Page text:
Paoletti: Patriots cornerbacks need to tighten up

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Paoletti: Patriots cornerbacks need to tighten up

By Mary Paoletti
CSNNE.com Staff Reporter Follow @mary_paoletti

FOXBORO -- New England's defense had a lot to do with the team's 35-21 win Sunday evening.

But all the positive plays -- the second-quarter goal line stand, two interceptions, two sacks and two fumble recoveries -- must be digested along with a bitter pill: The secondary is not solid.

Last Monday in Miami, Chad Henne (30-for-49, 416 yards) connected with Brandon Marshall seven times for 139 yards. This weekend, Chargers wideout Vincent Jackson caught 10 balls for a career-high 172 yards. Though both are tough targets -- Marshall is 6-foot-4 and Jackson 6-5 -- the trend of letting passing yards slip shouldn't sit well with Leigh Bodden, Devin McCourty and the rest of the cornerbacks corps.

Bodden was visibly frustrated after the game.

"It's a challenge just like every week," he said, staring straight into his locker. "But those guys are tall and Rivers threw it pretty high a few times and they just came up with the ball. They just made plays. We're right there, but they just ended up making the play."

That description sums up McCourty's night.

As a rookie he thrived on being disruptive; his seven interceptions in 2010 marked the second best total in the league. But this year McCourty's having a hard time finding the ball in the air.

On San Diego's second touchdown of the fourth quarter McCourty was initially in position, but Jackson shucked him off for a 26-yard completion and six points. Rivers did have plenty of time on the throw as the Patriots pass rush appeared to be napping. Consequently, Jackson had a few extra beats to shake McCourty.

Bodden says there's no excuse for a missed assignment.

"The defensive line doesn't affect our coverage. We have a man, we have a zone; we have to cover that zone as long as we have to. Or if we're playing man, we have to play man as long as we have to. The pressure has nothing to do with us. We have our job to do and we have to do it."

Ah. Execution: The hard part.

Kyle Arrington, who's starting over Bodden as the third cornerback, had trouble matching up with Jackson in the slot. One point on film to watch, rewind, and watch again is that San Diego third down catch-and-run in the second quarter. Arrington got blown up by Jackson: 28 yards, first down.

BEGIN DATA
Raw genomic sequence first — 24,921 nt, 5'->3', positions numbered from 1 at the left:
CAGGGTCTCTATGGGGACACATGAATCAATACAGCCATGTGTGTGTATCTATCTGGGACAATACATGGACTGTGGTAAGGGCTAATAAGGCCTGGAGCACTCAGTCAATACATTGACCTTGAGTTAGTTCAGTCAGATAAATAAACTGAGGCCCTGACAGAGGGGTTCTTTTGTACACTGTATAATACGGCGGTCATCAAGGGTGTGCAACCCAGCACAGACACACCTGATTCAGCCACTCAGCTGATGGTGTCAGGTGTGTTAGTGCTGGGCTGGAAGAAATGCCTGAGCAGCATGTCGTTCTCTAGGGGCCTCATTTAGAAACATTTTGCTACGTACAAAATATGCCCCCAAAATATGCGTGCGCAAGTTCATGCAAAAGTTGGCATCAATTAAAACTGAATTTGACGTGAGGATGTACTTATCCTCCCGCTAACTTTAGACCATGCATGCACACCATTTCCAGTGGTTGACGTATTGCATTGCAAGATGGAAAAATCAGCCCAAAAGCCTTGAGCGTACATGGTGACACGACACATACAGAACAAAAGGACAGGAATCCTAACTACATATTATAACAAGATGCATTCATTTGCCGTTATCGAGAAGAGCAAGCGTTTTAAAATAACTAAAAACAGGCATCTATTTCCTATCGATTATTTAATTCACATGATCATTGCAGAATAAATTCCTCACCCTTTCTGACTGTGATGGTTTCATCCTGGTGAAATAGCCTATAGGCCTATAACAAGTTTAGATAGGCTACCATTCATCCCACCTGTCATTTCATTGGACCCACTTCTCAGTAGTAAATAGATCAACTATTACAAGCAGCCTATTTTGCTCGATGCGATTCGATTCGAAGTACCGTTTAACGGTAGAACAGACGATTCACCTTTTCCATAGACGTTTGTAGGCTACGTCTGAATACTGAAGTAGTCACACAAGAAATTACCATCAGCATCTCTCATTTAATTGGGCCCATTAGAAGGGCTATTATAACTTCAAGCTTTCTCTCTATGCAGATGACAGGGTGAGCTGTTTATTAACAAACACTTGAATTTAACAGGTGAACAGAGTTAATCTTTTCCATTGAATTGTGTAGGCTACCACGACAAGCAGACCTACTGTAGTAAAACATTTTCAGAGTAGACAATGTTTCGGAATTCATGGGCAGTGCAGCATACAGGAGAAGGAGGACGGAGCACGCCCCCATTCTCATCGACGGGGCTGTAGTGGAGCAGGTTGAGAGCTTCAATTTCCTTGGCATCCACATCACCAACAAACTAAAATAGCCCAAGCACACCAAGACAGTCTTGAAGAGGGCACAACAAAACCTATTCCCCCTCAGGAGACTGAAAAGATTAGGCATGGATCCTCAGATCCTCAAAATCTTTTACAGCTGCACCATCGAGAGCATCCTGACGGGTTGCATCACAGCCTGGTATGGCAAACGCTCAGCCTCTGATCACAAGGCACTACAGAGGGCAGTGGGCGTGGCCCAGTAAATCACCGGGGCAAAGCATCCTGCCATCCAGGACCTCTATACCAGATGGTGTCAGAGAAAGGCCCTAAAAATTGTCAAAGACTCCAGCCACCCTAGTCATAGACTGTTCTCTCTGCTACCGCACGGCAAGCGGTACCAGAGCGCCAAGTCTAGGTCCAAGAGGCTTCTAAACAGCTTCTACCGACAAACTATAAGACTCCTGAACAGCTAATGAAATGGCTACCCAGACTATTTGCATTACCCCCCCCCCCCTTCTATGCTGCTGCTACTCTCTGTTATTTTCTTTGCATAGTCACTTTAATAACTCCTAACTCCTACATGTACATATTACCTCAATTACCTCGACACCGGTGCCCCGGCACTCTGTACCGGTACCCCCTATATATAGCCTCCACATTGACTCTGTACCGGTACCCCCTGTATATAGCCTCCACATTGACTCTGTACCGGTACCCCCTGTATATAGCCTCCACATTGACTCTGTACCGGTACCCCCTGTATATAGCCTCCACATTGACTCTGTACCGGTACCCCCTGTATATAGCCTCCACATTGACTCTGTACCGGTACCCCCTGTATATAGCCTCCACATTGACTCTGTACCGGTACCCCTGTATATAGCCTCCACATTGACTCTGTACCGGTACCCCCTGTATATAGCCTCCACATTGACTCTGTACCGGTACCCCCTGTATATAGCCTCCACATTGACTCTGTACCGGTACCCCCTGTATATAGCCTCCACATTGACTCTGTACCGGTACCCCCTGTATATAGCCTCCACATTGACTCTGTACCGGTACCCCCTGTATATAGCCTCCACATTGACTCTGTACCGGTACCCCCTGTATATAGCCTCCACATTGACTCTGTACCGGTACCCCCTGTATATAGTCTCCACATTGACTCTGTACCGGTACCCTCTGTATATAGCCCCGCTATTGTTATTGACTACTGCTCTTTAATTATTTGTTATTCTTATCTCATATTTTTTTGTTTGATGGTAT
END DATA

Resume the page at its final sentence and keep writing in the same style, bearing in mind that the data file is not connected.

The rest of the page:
You might not remember it. Five plays later, Arrington's flub and the drive were swallowed up by the Patriots' crowd-pleasing goal-line stand.

McCourty was in the fray, bounced up in that moment of his overall see-saw evening. He got aggressive on the goal line, working upfield to force 243-pound San Diego running back Mike Tolbert off his path. Jerod Mayo was there to stuff Tolbert's run.

"I'm just trying to help everybody else out," McCourty said. "On that goal line I'm probably the littlest guy in there. Whenever it's a run play I just try to read my keys and see if I can just make a play."

"Sometimes I think I went and I did a pretty good job of covering. And then there's plays when I just got beat. Right now I'm just trying to be competitive and get consistent. I feel like I played a little better this week and I'm just going to keep getting better week after week so this team can really depend on me down the stretch."

The Patriots need him. They need McCourty on par with those 2010 numbers: 82 tackles, two forced fumbles, 17 passes defensed. And they need Bodden, too. His playing time -- or lack thereof -- reflects his battling thumb and back injuries, but will likely rise out of necessity.

Rookie corner Ras-I Dowling left the game in the first half with a thigh injury. And Arrington took a big blow to the head late in the fourth quarter, so while there's time in the season to improve, that clock is ticking at an accelerated pace.

That means no more missed coverage. No giving up 41 first downs on the pass. And, for Bodden, no more penalties. Twice he was whistled for a hold away from incompletions on other side of the field.

Fine. He says he's ready.

"I'm 100 percent. I feel like the thumb is still hurting a little bit, but that's casted up game to game. Body feels good. I'm contributing wherever I need to contribute."

Buffalo would be a great place to start.

Bills quarterback Ryan Fitzpatrick is up next for the Patriots and he's throwing the ball well. Fitzpatrick passed for 208 yards and four touchdowns in Kansas City, and 264 and three TD's against Oakland. His favorite target? David Nelson, a 6-5 wideout.

It's going to be a busy week in Foxboro.

"That's key when you play defense," McCourty said, "your job is not to let them score. Of course, as defense, we want to be more consistent, but no matter what we do we've got to continue making those game-changing plays and that's our goal . . . make them kick field goals, make them line it up and see what we can do, going after the field goal there.